• Those central and eastern European countries that have pushed furthest and fastest with privatization have benefited from healthy government finances, restructuring and modernization of key industries and enhanced economic growth. That’s undeniable. But privatization remains ever politically contentious. Selling their banking systems to foreigners was hard to stomach, and now these countries are selling even more essential services, their energy generators and power distributors. If they can maintain the political will, at least governments will find buyers in these sectors, unlike in telecommunications.
  • Ruben Vardanian, president of Russia’s leading broker Troika Dialog, talks about the changing structure and behaviour of Russia’s companies and investment opportunities in them.
  • The huge growth in the number of European corporates of varying credit quality tapping the capital markets has led to massive demand for ratings. The ratings agencies are staffing up to meet this challenge. But there remains a question mark over the value of the service they provide, especially in high yield, the most credit-intensive area of all.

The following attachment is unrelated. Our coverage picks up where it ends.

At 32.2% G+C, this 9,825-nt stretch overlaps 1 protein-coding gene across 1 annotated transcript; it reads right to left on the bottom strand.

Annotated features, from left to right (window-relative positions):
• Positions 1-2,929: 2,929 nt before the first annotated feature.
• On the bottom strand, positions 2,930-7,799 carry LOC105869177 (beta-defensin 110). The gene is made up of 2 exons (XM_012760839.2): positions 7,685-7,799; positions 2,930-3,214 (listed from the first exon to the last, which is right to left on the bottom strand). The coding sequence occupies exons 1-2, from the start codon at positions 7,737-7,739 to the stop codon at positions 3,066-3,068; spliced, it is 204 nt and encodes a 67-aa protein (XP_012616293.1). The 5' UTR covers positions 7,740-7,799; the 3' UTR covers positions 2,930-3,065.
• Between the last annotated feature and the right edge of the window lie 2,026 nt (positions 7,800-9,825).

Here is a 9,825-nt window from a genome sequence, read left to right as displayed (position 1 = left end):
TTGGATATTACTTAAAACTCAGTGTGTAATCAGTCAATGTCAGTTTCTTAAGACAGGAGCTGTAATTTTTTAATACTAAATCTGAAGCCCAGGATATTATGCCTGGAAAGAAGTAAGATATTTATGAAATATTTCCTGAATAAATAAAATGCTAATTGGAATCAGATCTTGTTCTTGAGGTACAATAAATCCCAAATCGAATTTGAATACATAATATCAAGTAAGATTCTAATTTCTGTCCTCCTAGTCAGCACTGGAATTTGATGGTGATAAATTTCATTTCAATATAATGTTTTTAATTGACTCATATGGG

• The international strategic investor has become, and will continue to be, the key figure in eastern European privatization. The most effective sales seem to be those that have involved transferring a substantial equity stake to a foreign company.
  • With south-east Asian economies recovering, governments are making cautious moves to restructure and expand their power industries to meet increased demand. None wants a California-style crisis. However, foreign investor interest is likely to be limited and financing must be provided by local debt and equity markets.
  • Amid the extreme volatility in financial markets around the world so far this year, one of the biggest surprises has been the strength of the US debt markets. It has been a roaring start to the year. In January over $70 billion of high-grade corporate paper of between two and 30 years' maturity was issued. Short-term interest rate cuts helped create a steeper yield curve, which historically has been good for corporate bonds.